"We want to extend our a basic science knowledge in telomere biology into causes of cancer and we hope that our assay can be useful for telomere-targeted drug screening," Myong said.
-end-
The American Cancer Society and the Human Frontier Science Research Program supported this work.

Editor's note: To reach Sua Myong, call 217-244-6703; email smyong@illinois.edu. The paper, "POT1-TPP1 Regulates Telomeric Overhang Structural Dynamics'" is available online.

University of Illinois at Urbana-Champaign

Related Cancer Articles from Brightsurf:

New blood cancer treatment works by selectively interfering with cancer cell signalling
University of Alberta scientists have identified the mechanism of action behind a new type of precision cancer drug for blood cancers that is set for human trials, according to research published in Nature Communications.

UCI researchers uncover cancer cell vulnerabilities; may lead to better cancer therapies
A new University of California, Irvine-led study reveals a protein responsible for genetic changes resulting in a variety of cancers, may also be the key to more effective, targeted cancer therapy.

Breast cancer treatment costs highest among young women with metastic cancer
In a fight for their lives, young women, age 18-44, spend double the amount of older women to survive metastatic breast cancer, according to a large statewide study by the University of North Carolina at Chapel Hill.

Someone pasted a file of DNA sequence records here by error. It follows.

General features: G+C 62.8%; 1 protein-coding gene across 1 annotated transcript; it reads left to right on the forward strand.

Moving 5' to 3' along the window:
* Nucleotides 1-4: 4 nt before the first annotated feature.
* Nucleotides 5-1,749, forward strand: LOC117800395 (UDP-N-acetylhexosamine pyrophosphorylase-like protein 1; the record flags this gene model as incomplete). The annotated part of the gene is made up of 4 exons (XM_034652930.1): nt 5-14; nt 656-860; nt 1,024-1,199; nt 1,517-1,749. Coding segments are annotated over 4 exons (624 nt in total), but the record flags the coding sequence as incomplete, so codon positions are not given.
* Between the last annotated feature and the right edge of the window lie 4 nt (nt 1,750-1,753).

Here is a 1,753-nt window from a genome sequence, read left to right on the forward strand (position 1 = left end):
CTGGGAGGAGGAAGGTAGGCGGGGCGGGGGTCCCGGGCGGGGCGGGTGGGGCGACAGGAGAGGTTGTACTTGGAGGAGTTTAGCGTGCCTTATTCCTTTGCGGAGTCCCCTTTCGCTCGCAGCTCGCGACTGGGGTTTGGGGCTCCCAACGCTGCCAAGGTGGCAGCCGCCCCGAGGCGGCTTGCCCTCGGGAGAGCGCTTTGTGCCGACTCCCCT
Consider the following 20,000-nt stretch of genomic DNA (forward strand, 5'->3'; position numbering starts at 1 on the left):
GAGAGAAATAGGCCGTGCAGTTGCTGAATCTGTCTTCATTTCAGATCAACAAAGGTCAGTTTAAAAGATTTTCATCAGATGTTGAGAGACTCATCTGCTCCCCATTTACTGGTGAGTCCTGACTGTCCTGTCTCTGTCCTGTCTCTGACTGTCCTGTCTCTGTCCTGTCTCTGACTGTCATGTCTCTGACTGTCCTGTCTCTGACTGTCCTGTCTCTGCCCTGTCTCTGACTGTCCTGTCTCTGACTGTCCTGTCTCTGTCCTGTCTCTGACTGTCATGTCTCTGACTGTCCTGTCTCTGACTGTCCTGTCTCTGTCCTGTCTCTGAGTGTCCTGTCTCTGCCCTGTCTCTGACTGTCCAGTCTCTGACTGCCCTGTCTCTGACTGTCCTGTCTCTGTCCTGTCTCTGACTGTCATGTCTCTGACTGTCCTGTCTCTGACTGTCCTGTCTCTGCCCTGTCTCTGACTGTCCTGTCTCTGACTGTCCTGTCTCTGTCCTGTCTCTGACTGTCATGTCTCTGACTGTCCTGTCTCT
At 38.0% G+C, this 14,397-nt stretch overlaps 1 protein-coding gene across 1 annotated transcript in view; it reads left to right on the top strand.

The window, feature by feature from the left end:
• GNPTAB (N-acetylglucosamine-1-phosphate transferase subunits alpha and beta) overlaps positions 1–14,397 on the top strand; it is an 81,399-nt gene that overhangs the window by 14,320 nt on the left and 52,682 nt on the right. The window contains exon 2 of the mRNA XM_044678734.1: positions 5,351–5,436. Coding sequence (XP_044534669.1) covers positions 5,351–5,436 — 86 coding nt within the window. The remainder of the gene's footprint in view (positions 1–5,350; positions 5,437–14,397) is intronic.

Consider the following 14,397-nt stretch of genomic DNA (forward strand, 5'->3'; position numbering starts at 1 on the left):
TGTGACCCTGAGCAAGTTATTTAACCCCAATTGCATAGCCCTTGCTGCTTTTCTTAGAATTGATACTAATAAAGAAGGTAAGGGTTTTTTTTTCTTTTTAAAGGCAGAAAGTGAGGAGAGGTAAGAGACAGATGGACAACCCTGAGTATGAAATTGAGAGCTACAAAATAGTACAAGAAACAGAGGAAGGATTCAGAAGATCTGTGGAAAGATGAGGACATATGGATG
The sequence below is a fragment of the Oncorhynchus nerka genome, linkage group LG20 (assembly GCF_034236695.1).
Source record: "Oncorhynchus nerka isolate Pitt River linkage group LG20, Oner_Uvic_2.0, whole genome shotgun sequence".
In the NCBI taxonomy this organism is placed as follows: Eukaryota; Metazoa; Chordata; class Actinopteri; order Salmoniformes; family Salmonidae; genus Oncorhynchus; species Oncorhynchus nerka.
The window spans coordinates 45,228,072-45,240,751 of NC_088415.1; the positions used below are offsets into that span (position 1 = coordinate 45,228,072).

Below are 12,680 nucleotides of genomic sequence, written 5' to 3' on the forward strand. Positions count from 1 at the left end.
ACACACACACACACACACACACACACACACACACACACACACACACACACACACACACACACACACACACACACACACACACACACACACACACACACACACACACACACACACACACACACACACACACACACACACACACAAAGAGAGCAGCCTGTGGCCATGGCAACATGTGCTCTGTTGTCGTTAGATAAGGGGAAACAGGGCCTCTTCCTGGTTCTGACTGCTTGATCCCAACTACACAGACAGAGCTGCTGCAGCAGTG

Cancer mortality continues steady decline, driven by progress against lung cancer
The cancer death rate declined by 29% from 1991 to 2017, including a 2.2% drop from 2016 to 2017, the largest single-year drop in cancer mortality ever reported.

Stress in cervical cancer patients associated with higher risk of cancer-specific mortality
Psychological stress was associated with a higher risk of cancer-specific mortality in women diagnosed with cervical cancer.

Cancer-sniffing dogs 97% accurate in identifying lung cancer, according to study in JAOA
The next step will be to further fractionate the samples based on chemical and physical properties, presenting them back to the dogs until the specific biomarkers for each cancer are identified.

Moffitt Cancer Center researchers identify one way T cell function may fail in cancer
Moffitt Cancer Center researchers have discovered a mechanism by which one type of immune cell, CD8+ T cells, can become dysfunctional, impeding its ability to seek and kill cancer cells.

More cancer survivors, fewer cancer specialists point to challenge in meeting care needs
An aging population, a growing number of cancer survivors, and a projected shortage of cancer care providers will result in a challenge in delivering the care for cancer survivors in the United States if systemic changes are not made.

New cancer vaccine platform a potential tool for efficacious targeted cancer therapy
Researchers at the University of Helsinki have discovered a solution in the form of a cancer vaccine platform for improving the efficacy of oncolytic viruses used in cancer treatment.

American Cancer Society outlines blueprint for cancer control in the 21st century
The American Cancer Society is outlining its vision for cancer control in the decades ahead in a series of articles that forms the basis of a national cancer control plan.

Read More: Cancer News and Cancer Current Events
Brightsurf.com is a participant in the Amazon Services LLC Associates Program, an affiliate advertising program designed to provide a means for sites to earn advertising fees by advertising and linking to Amazon.com.